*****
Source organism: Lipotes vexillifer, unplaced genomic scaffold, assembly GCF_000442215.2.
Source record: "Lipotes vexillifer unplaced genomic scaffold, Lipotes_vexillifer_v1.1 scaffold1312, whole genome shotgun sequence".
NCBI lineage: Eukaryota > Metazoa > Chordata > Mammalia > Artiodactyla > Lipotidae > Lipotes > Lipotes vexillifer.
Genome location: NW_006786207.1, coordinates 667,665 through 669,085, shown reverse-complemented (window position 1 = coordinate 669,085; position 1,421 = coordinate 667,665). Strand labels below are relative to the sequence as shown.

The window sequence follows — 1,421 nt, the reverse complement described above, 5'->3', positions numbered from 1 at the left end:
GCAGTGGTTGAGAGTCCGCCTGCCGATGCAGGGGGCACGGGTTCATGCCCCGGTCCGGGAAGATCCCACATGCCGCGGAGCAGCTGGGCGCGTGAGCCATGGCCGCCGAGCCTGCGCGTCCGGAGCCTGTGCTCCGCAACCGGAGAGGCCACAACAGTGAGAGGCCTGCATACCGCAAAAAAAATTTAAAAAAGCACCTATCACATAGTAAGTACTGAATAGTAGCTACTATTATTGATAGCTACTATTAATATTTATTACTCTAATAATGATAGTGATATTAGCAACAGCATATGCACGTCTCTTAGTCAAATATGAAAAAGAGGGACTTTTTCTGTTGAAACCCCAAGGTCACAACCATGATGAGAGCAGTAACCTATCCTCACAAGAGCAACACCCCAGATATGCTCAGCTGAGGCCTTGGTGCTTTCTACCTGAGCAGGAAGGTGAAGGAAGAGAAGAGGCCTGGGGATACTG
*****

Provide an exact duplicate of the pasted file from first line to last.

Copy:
Source organism: Lipotes vexillifer, unplaced genomic scaffold, assembly GCF_000442215.2.
Source record: "Lipotes vexillifer unplaced genomic scaffold, Lipotes_vexillifer_v1.1 scaffold1312, whole genome shotgun sequence".
NCBI lineage: Eukaryota > Metazoa > Chordata > Mammalia > Artiodactyla > Lipotidae > Lipotes > Lipotes vexillifer.
Genome location: NW_006786207.1, coordinates 667,665 through 669,085, shown reverse-complemented (window position 1 = coordinate 669,085; position 1,421 = coordinate 667,665). Strand labels below are relative to the sequence as shown.

The window sequence follows — 1,421 nt, the reverse complement described above, 5'->3', positions numbered from 1 at the left end:
GCAGTGGTTGAGAGTCCGCCTGCCGATGCAGGGGGCACGGGTTCATGCCCCGGTCCGGGAAGATCCCACATGCCGCGGAGCAGCTGGGCGCGTGAGCCATGGCCGCCGAGCCTGCGCGTCCGGAGCCTGTGCTCCGCAACCGGAGAGGCCACAACAGTGAGAGGCCTGCATACCGCAAAAAAAATTTAAAAAAGCACCTATCACATAGTAAGTACTGAATAGTAGCTACTATTATTGATAGCTACTATTAATATTTATTACTCTAATAATGATAGTGATATTAGCAACAGCATATGCACGTCTCTTAGTCAAATATGAAAAAGAGGGACTTTTTCTGTTGAAACCCCAAGGTCACAACCATGATGAGAGCAGTAACCTATCCTCACAAGAGCAACACCCCAGATATGCTCAGCTGAGGCCTTGGTGCTTTCTACCTGAGCAGGAAGGTGAAGGAAGAGAAGAGGCCTGGGGATACTG